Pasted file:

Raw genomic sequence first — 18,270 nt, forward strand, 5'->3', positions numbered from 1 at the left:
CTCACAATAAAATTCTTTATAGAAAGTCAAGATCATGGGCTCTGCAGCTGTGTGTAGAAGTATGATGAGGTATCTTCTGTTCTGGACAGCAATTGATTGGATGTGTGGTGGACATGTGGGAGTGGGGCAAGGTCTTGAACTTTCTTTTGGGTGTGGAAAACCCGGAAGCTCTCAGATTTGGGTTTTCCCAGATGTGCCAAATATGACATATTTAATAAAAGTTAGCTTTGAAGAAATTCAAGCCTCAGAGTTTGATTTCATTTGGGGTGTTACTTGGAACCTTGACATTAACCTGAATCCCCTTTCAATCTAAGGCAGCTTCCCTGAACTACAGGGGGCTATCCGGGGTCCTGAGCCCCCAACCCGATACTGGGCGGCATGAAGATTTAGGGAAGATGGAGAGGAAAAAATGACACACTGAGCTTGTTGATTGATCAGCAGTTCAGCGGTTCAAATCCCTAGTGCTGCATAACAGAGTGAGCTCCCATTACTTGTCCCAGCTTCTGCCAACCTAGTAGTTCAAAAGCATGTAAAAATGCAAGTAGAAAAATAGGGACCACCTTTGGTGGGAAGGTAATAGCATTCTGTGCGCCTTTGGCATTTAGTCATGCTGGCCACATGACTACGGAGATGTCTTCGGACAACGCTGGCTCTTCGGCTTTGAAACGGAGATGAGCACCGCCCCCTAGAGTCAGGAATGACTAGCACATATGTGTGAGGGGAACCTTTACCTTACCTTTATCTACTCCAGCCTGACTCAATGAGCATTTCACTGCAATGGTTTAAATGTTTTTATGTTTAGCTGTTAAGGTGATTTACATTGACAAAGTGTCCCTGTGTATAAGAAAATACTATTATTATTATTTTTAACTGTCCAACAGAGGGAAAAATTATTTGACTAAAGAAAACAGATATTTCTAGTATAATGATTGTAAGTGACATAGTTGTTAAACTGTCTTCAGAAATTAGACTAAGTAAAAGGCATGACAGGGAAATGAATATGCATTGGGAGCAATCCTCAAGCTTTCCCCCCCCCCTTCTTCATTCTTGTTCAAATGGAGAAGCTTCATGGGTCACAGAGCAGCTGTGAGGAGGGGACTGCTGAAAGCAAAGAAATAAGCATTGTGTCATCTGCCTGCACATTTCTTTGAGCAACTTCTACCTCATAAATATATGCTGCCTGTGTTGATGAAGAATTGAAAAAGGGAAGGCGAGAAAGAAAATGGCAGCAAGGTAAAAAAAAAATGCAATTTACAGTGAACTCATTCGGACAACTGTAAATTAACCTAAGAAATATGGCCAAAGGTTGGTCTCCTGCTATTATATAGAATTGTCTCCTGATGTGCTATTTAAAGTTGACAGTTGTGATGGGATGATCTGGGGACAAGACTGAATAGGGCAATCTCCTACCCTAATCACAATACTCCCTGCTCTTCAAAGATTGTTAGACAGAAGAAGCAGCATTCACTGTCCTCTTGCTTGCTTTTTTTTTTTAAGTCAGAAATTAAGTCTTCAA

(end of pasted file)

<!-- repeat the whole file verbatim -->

Raw genomic sequence first — 18,270 nt, forward strand, 5'->3', positions numbered from 1 at the left:
CTCACAATAAAATTCTTTATAGAAAGTCAAGATCATGGGCTCTGCAGCTGTGTGTAGAAGTATGATGAGGTATCTTCTGTTCTGGACAGCAATTGATTGGATGTGTGGTGGACATGTGGGAGTGGGGCAAGGTCTTGAACTTTCTTTTGGGTGTGGAAAACCCGGAAGCTCTCAGATTTGGGTTTTCCCAGATGTGCCAAATATGACATATTTAATAAAAGTTAGCTTTGAAGAAATTCAAGCCTCAGAGTTTGATTTCATTTGGGGTGTTACTTGGAACCTTGACATTAACCTGAATCCCCTTTCAATCTAAGGCAGCTTCCCTGAACTACAGGGGGCTATCCGGGGTCCTGAGCCCCCAACCCGATACTGGGCGGCATGAAGATTTAGGGAAGATGGAGAGGAAAAAATGACACACTGAGCTTGTTGATTGATCAGCAGTTCAGCGGTTCAAATCCCTAGTGCTGCATAACAGAGTGAGCTCCCATTACTTGTCCCAGCTTCTGCCAACCTAGTAGTTCAAAAGCATGTAAAAATGCAAGTAGAAAAATAGGGACCACCTTTGGTGGGAAGGTAATAGCATTCTGTGCGCCTTTGGCATTTAGTCATGCTGGCCACATGACTACGGAGATGTCTTCGGACAACGCTGGCTCTTCGGCTTTGAAACGGAGATGAGCACCGCCCCCTAGAGTCAGGAATGACTAGCACATATGTGTGAGGGGAACCTTTACCTTACCTTTATCTACTCCAGCCTGACTCAATGAGCATTTCACTGCAATGGTTTAAATGTTTTTATGTTTAGCTGTTAAGGTGATTTACATTGACAAAGTGTCCCTGTGTATAAGAAAATACTATTATTATTATTTTTAACTGTCCAACAGAGGGAAAAATTATTTGACTAAAGAAAACAGATATTTCTAGTATAATGATTGTAAGTGACATAGTTGTTAAACTGTCTTCAGAAATTAGACTAAGTAAAAGGCATGACAGGGAAATGAATATGCATTGGGAGCAATCCTCAAGCTTTCCCCCCCCCCTTCTTCATTCTTGTTCAAATGGAGAAGCTTCATGGGTCACAGAGCAGCTGTGAGGAGGGGACTGCTGAAAGCAAAGAAATAAGCATTGTGTCATCTGCCTGCACATTTCTTTGAGCAACTTCTACCTCATAAATATATGCTGCCTGTGTTGATGAAGAATTGAAAAAGGGAAGGCGAGAAAGAAAATGGCAGCAAGGTAAAAAAAAAATGCAATTTACAGTGAACTCATTCGGACAACTGTAAATTAACCTAAGAAATATGGCCAAAGGTTGGTCTCCTGCTATTATATAGAATTGTCTCCTGATGTGCTATTTAAAGTTGACAGTTGTGATGGGATGATCTGGGGACAAGACTGAATAGGGCAATCTCCTACCCTAATCACAATACTCCCTGCTCTTCAAAGATTGTTAGACAGAAGAAGCAGCATTCACTGTCCTCTTGCTTGCTTTTTTTTTTTAAGTCAGAAATTAAGTCTTCAA